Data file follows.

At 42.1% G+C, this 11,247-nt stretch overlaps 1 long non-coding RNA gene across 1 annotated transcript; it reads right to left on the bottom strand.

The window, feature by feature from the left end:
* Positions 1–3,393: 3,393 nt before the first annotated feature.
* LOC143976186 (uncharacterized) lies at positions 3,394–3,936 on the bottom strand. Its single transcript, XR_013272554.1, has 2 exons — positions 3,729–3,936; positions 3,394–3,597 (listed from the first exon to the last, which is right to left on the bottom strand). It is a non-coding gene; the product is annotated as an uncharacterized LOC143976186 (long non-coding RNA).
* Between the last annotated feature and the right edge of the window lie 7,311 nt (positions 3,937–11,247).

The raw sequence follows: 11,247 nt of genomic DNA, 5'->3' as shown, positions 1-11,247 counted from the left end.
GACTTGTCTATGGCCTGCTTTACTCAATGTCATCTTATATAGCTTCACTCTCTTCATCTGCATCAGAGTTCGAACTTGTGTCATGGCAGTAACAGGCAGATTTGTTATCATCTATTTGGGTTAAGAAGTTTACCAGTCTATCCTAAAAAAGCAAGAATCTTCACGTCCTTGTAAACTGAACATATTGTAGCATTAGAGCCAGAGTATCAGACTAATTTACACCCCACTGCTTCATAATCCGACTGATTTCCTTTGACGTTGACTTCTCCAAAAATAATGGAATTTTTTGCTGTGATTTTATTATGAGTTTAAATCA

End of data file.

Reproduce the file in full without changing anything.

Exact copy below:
At 42.1% G+C, this 11,247-nt stretch overlaps 1 long non-coding RNA gene across 1 annotated transcript; it reads right to left on the bottom strand.

The window, feature by feature from the left end:
* Positions 1–3,393: 3,393 nt before the first annotated feature.
* LOC143976186 (uncharacterized) lies at positions 3,394–3,936 on the bottom strand. Its single transcript, XR_013272554.1, has 2 exons — positions 3,729–3,936; positions 3,394–3,597 (listed from the first exon to the last, which is right to left on the bottom strand). It is a non-coding gene; the product is annotated as an uncharacterized LOC143976186 (long non-coding RNA).
* Between the last annotated feature and the right edge of the window lie 7,311 nt (positions 3,937–11,247).

The raw sequence follows: 11,247 nt of genomic DNA, 5'->3' as shown, positions 1-11,247 counted from the left end.
GACTTGTCTATGGCCTGCTTTACTCAATGTCATCTTATATAGCTTCACTCTCTTCATCTGCATCAGAGTTCGAACTTGTGTCATGGCAGTAACAGGCAGATTTGTTATCATCTATTTGGGTTAAGAAGTTTACCAGTCTATCCTAAAAAAGCAAGAATCTTCACGTCCTTGTAAACTGAACATATTGTAGCATTAGAGCCAGAGTATCAGACTAATTTACACCCCACTGCTTCATAATCCGACTGATTTCCTTTGACGTTGACTTCTCCAAAAATAATGGAATTTTTTGCTGTGATTTTATTATGAGTTTAAATCA